In March 2018, Leo Kouwenhoven, a Dutch physicist and Microsoft employee, believed that he found a Majorana fermion, an elusive particle. Microsoft wanted to exploit this particle for quantum computing to rival its competitors, and the company’s quantum computing business development head, Julie Love, promised that a commercial quantum computer will be ready in five years. However, three years later, Kouwenhoven and his team discovered that they did not really find the particle and will retract their original paper published in Nature.
Two other physicists have claimed that Kouwenhoven’s team did not include some points that would disprove their research in the original 2018 paper. This paper claimed that it had comparatively more concrete evidence for Majorana particles than a 2012 study. The project had received partial funding from Microsoft, and Kouwenhoven was hired to work on Majoranas in 2016.
In the original paper, the team reported ‘zero-bias peaks’, signatures of the elusive particles. These were found when electric currents passed through very small and supercooled wires made of a semiconductor. A chart included in the paper showed dots tracing a plateau at precisely when the theory said the electrical conductance would occur.
Sergey Frolov, a professor at the University of Pittsburgh, immediately spotted a few problems in the paper. Some data points strayed from the line, but were omitted. These points would prove that Majorana particles were absent. A new paper released earlier in 2021 contained the problems Prof. Frolov found but did not explain why they were previously omitted. Instead, it stated that there was the possibility of ‘confirmation bias’ which could ‘effectively yield false-positive evidence’.
Microsoft released a statement that also noted that Kouwenhoven could not comment because the paper was undergoing peer review. Last year, he stated this.
Last April, Nature’s editorial team added an editorial expression of concern, and more recently, a spokesperson of the magazine revealed that action was being taken to investigate and resolve the matter. It began in May 2020 and would most likely find that while the team made mistakes, they did not intend to mislead anyone.
No matter what happened, Microsoft will still take a big hit to its quantum computing agenda. The company claimed that qubits based on Majorana particles would be more scalable and allow it to jump ahead of the competition. However, even after a decade of work, not a single qubit is available for use.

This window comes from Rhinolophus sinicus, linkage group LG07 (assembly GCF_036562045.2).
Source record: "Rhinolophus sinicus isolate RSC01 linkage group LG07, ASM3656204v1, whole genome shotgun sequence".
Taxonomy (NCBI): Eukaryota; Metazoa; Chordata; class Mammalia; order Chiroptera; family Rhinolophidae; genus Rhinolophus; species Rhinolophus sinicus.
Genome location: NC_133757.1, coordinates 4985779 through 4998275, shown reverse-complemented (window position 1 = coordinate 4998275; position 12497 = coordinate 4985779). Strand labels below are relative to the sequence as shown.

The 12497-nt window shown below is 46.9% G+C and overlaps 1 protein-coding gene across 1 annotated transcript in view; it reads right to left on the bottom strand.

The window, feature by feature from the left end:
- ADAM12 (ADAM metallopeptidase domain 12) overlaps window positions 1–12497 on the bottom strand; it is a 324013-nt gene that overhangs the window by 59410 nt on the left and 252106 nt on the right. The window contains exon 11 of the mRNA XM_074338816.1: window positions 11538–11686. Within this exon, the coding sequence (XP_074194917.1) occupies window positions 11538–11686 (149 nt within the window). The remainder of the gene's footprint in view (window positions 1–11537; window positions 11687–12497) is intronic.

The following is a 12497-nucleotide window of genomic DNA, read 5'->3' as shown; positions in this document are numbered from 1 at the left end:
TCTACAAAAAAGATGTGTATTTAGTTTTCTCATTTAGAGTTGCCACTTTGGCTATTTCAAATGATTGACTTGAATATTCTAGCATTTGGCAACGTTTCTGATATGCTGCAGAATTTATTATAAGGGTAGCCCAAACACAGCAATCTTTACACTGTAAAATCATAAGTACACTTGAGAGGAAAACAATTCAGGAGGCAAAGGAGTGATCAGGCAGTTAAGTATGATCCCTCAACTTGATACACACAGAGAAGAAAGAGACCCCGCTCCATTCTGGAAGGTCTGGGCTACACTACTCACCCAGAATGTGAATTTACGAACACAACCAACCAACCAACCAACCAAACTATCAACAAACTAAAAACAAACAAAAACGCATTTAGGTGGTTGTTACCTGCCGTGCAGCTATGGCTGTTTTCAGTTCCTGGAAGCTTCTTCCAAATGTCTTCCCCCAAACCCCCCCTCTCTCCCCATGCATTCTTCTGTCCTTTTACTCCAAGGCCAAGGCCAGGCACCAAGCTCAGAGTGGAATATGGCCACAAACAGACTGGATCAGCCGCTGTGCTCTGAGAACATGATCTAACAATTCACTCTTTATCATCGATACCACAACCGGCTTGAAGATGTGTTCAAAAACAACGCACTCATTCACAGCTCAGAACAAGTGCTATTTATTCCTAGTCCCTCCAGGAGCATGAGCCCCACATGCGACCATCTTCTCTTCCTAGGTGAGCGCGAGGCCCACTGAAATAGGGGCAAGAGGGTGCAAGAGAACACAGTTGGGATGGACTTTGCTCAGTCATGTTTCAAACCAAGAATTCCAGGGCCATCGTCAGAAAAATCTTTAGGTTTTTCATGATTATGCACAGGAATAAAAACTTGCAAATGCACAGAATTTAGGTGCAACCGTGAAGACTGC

Majorana fermions are named after Ettore Majorana, an Italian physicist who hypothesized that there are particles that were also their own antiparticles. This prediction was made in 1937. Soon after, he boarded a ship and disappeared entirely. It would be until the 2000s when Kouwenhoven’s team reported finding them again.
In 2004, Microsoft became interested in Majorana fermions after Craig Mundle, a tech strategy chief, proposed that they could construct topological qubits to prevent fragile qubits. Majoranas were a possible ingredient to this solution. A new team was assembled and Station Q, an outpost in Santa Barbara, California, was built. There the team experimented and hunted the rare particle.
Kouwenhoven was among those Microsoft supported, and his 2012 paper was the start of this drama. Microsoft decided to go all in and hype up support and investment into hunting the Majorana fermions. Charles Marcus, another leading physicist, would join Kouwenhoven on his hunt for the particle. Todd Holmdahl, formerly leading hardware for the Xbox console, would join them later. In early 2018, he claimed that by the end of the year, Microsoft will have a topological qubit. The source of all this drama would surface a month later.
While Microsoft was chasing this particle, its competitors were working on more established technologies and making steady progress. In 2019, Holmdahl would leave the project after he missed an internal deadline. Ever since his departure, the project would barely be in the limelight. The competitors such as Google were simply focusing on their own projects and urging software developers to use their prototypes via the cloud. Still, there was no quantum computer ready from any of them.
Frolov had previously worked with Kouwenhoven, as well as Vincent Mourik from Australia’s University of South Wales. Frolov and Mourik would later comb through the 2018 paper and discover the mistakes. Sankar Das Sarma, theoretical physicist at the University of Maryland, believes that the technology can work but will take at least 30 years. He was a co-author on both versions of the paper. Similar to how transistors were first built, he believes that new parts and technologies require time.